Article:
Remembering Tony Lanasa, an old-fashioned produce slinger
Tony Lanasa, who ran the company VF Lanasa Produce Inc. for 60 years, died Jan. 18. He was 82.
VF Lanasa Produce Inc. was one of the original produce businesses of Richmond, VA, when Vincent Frank Lanasa brought his father’s banana business to the city and expanded to tomatoes.
Tony Lanasa’s wife, Joyce, was by his side when he died, after struggling with cancer and other illnesses. The couple had three children—Michelle, Vince and Teresa.
“He was generous, had a solid work ethic and was a strong business leader,” said his nephew Jimmy Abbott. “He was an old-fashioned produce slinger. He didn’t care where you were from, what color you were or what gender you were. He was willing to give anyone a chance that needed a job.”
Mr. Lanasa’s son Vince noted his dad started working full time at the company after his grandfather was caught in a fire and had 80 percent of his body burned — but survived.
“My dad had to drop out of school (Randolph-Macon) where he was playing basketball to help out his father,” Vince said. “He sat in that office from the time he was 20 until the time he was 80.”
He eventually had to step away from the company about two years ago when he started to get sick.
“He had such a strong work ethic and what he did, he did to make it good for all of us,” Vince said. “We never wanted for anything because of what he did. Everything I’ve got is because of him.”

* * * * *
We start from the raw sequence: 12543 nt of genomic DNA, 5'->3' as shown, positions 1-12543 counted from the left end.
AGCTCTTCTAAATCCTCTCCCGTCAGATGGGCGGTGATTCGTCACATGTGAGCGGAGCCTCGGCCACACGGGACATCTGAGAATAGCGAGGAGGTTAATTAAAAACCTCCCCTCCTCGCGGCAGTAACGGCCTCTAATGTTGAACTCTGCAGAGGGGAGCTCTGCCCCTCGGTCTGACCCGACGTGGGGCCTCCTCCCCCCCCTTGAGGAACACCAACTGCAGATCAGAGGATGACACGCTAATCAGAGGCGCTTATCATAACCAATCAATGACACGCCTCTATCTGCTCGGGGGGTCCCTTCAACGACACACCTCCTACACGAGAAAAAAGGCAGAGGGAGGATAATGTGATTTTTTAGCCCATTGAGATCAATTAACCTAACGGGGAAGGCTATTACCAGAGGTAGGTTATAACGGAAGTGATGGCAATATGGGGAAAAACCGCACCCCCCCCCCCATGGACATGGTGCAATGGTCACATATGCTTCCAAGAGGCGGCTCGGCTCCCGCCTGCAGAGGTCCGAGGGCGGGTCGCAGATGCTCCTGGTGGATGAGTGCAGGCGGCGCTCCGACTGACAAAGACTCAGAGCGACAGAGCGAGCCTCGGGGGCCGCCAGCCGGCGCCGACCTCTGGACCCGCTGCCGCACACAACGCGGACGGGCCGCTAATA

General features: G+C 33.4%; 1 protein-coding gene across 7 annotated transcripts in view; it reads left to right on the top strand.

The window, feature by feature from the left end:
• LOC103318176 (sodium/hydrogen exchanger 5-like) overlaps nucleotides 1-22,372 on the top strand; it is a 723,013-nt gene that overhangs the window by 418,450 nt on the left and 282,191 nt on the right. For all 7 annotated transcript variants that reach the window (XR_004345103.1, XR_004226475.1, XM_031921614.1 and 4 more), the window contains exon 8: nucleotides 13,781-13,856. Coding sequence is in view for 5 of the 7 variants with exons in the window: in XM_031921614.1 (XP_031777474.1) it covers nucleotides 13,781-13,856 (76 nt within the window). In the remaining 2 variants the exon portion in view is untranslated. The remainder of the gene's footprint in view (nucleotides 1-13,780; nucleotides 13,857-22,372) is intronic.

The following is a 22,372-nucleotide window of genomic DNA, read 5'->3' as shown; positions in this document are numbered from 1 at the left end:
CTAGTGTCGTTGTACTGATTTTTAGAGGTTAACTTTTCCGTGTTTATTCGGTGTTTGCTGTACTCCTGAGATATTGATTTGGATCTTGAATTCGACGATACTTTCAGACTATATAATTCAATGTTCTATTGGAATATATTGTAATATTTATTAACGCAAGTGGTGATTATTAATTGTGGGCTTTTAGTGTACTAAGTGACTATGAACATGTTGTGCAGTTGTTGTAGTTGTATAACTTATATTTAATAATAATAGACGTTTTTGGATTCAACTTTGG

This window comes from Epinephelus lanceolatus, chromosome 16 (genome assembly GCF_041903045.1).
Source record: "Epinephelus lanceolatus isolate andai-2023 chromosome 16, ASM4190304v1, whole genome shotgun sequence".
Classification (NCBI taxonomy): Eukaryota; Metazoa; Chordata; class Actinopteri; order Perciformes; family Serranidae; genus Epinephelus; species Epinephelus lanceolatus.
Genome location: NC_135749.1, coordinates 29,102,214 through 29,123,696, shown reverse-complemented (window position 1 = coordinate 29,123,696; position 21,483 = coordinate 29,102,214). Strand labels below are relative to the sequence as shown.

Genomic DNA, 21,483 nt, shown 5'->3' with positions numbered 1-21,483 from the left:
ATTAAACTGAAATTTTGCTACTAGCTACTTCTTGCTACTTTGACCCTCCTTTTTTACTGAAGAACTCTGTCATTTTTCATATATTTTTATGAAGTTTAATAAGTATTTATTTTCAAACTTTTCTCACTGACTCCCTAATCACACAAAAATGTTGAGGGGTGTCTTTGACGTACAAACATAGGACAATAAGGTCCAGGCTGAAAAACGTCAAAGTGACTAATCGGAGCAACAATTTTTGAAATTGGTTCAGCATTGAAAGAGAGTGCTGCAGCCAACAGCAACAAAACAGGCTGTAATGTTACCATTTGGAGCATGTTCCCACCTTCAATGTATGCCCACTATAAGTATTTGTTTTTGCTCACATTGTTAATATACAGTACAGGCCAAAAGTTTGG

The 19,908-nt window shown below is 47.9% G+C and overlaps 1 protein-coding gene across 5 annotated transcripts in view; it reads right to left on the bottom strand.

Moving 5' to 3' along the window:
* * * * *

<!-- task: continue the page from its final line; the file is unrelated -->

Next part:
During his tenure, Mr. Lanasa made a lot of changes to the company, expanding to products such as potatoes, lettuce and cauliflower, and seeing VF Lanasa Produce grow. He also served on the Virginia Board of Agriculture for many years.
“Dad was tough on the outside but with a heart as big as the world,” Vince said. “He’d give you a lecture but then he’d give you the shirt off his back. He was tough, but if saw someone who needed help, he’d help.”
Mr. Lanasa continued to love the sport of basketball and had some former NBA players working for him to earn money while they were in college — including Charles Oakley and Terry Davis.
“He loved basketball and coached some church leagues back in the day when he had time, and he was real big on helping,” Vince said.
One person he helped was Julio Garcia, who came over from Mexico in 2000 and worked for Mr. Lanasa almost every day for 20 years.
“He gave me a free room, a good job and paid for my papers,” Garcia said. “He was such a good man. He helped me take care of my money, helped when I bought my first house and taught me so many things.”
Now, Garcia is putting all he learned from Mr. Lanasa into his new produce business, which he started in April, and he plans to be make his boss and friend proud.
Sadly, VF Lanasa Produce is no more, with the family deciding to end things about a year ago because of all the changes that have happened in the industry.
“The business changed so much,” Vince said. “The main thing Dad loved about the produce business was the people. Things are done a little different today, but it was real personal back then. He loved wheeling and dealing and talking to everyone. You knew everyone back then and he loved that the most.”